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Long Island Woman Charged With Using Bitcoin To Launder Money To Support ISIS

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Authorities say a woman on Long Island, N.Y., stole and transferred more than $85,000 to support the Islamic State, using Bitcoin and other cryptocurrencies.

Zoobia Shahnaz, 27, is charged with bank fraud, conspiracy to commit money laundering and three counts of money laundering, according to a statement from the Department of Justice. She pleaded not guilty on Thursday in U.S. District Court in Central Islip, N.Y.

Shahnaz is a U.S. citizen born in Pakistan. She lives in the town of Brentwood, N.Y., where she was working as a lab technician in a Manhattan hospital until June, when she quit her job. The government says Shahnaz was detained on July 31 at John F. Kennedy airport as she was headed to Pakistan by way of Istanbul, from where they believe she intended to enter Syria and join ISIS.

"As a healthcare professional, in 2016, Ms. Shahnaz was a volunteer with the Syrian American Medical Society assisting other healthcare providers in delivering life-saving medical care to Syrian refugees," her attorney, Steve Zissou, tells NPR. "She witnessed the suffering of the refugees first hand. Her humanitarian efforts then and since were motivated by her commitment to helping alleviate the plight of the people in the Middle East."

According to Justice Department court filings, the defendant used more than a dozen credit cards — six of which allegedly were fraudulently obtained — to buy approximately $62,700 in Bitcoin and other cryptocurrencies. The government says Shahnaz converted the cryptocurrencies back to U.S. dollars and deposited the funds into a checking account in her name. She also allegedly obtained a $22,500 loan from a Manhattan bank.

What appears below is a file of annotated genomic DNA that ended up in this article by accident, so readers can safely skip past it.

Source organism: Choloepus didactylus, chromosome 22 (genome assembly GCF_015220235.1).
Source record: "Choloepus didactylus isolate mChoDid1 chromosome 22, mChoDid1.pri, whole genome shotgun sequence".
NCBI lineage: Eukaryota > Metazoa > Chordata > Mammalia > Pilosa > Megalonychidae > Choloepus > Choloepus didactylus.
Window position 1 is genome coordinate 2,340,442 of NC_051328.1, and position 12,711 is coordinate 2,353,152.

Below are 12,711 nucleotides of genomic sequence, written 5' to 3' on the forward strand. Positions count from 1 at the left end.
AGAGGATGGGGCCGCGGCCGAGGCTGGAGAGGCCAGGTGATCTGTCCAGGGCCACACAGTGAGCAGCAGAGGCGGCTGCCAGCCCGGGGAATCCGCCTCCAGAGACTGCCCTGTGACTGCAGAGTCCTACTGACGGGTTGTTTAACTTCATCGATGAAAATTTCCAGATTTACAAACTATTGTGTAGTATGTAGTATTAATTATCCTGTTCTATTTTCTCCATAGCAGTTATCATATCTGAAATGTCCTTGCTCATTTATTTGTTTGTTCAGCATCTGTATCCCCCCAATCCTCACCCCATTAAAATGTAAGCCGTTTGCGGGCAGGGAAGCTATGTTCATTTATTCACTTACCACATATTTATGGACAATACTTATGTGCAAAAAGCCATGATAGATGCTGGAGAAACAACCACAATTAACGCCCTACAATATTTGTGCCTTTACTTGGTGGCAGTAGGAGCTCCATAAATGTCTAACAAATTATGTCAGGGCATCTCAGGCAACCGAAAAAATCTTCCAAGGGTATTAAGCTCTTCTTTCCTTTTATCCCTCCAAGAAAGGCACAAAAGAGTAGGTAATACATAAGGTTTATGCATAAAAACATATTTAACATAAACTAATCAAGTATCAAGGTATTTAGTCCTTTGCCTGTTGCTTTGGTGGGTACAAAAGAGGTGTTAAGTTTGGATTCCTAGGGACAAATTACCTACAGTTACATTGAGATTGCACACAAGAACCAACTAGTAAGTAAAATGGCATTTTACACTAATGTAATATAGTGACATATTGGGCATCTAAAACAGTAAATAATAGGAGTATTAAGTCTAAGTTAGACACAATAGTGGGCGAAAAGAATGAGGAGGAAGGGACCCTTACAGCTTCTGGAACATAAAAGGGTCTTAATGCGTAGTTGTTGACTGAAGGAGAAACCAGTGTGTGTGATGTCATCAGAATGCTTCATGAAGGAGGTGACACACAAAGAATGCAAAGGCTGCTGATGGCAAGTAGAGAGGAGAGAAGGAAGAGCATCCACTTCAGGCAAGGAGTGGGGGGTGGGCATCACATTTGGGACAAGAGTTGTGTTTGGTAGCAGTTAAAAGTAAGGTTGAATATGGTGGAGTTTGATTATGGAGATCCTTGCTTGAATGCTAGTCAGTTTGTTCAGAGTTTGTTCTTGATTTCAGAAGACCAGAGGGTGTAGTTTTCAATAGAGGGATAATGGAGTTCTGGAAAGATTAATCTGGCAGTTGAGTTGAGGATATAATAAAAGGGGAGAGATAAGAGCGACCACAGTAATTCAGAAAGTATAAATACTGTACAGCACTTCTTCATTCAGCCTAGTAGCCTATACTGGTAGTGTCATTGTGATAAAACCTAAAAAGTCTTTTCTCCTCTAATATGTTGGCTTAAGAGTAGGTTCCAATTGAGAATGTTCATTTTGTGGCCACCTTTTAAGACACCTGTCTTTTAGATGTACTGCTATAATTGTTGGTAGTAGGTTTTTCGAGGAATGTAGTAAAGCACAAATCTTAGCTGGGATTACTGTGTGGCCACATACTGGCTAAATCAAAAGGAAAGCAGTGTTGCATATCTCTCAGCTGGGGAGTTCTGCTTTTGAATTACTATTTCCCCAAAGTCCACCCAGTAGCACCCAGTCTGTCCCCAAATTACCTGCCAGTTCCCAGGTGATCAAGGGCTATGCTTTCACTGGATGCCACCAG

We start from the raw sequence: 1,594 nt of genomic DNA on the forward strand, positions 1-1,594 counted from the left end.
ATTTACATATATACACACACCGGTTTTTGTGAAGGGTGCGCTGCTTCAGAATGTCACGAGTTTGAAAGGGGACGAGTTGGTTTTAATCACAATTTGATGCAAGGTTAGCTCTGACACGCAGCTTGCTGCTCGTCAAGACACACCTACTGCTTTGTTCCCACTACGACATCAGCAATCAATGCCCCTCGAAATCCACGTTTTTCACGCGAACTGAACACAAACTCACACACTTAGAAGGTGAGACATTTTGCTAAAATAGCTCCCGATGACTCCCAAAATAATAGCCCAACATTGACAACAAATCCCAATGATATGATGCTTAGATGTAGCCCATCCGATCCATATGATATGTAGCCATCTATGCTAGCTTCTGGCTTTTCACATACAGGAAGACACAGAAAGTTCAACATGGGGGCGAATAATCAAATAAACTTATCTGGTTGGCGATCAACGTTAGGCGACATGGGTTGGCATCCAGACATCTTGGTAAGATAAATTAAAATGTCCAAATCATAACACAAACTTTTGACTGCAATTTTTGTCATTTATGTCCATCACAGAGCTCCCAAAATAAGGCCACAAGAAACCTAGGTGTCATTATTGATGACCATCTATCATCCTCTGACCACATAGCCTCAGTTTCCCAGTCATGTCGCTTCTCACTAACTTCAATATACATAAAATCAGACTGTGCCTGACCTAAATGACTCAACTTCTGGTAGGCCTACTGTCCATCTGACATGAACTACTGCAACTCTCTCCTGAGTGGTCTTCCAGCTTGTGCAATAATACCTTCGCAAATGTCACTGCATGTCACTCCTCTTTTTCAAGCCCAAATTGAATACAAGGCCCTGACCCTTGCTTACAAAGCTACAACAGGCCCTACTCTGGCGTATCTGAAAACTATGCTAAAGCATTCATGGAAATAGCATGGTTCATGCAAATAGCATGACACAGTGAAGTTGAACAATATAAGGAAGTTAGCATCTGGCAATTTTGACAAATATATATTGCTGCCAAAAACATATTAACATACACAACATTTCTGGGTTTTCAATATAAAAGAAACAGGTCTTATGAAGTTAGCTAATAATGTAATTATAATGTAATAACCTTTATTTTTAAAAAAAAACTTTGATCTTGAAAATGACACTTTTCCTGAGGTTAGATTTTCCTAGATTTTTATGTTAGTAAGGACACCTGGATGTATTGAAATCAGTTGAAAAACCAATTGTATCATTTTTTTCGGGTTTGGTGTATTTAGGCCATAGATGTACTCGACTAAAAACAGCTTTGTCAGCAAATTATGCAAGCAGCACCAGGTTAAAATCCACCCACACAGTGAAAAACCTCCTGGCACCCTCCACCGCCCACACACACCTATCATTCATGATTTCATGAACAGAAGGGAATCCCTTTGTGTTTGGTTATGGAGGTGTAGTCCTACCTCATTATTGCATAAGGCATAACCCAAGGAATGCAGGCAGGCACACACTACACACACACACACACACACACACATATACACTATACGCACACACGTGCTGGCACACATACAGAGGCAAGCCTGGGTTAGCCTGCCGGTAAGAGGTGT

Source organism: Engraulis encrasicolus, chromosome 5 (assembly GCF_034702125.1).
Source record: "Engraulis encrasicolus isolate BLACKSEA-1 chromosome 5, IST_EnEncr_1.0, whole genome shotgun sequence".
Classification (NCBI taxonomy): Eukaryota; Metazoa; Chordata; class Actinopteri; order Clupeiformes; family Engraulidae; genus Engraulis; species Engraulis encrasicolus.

The Justice Department says Shahnaz then began transferring money abroad to support ISIS, while taking measures to disguise the nature and purpose of the funds and avoid transaction reporting requirements.

"Cryptocurrencies operate independently of formal banking structures and provide layers of anonymity to their users," the U.S. Attorney's Office writes in its request for a detention order. "Persons engaged in illicit activity such as money laundering and terrorist financing may use cryptocurrencies to avoid detection by law enforcement or intelligence services."

If convicted of bank fraud, Shahnaz faces up to 30 years in prison. The other charges each carry possible penalties of up to 20 years.

Court filings suggest that part of the government's case will focus on the defendant's Internet search history. In May and June of this year, according to the documents, she read articles about women joining and fighting of ISIS, accessed maps of locations along the Turkey-Syria border and cities inside ISIS-controlled territory, Googled phrases such as "medical students ISIS" and "how much overdraft can I get," and watched videos of ISIS members urging Muslims to carry out attacks in Western countries.

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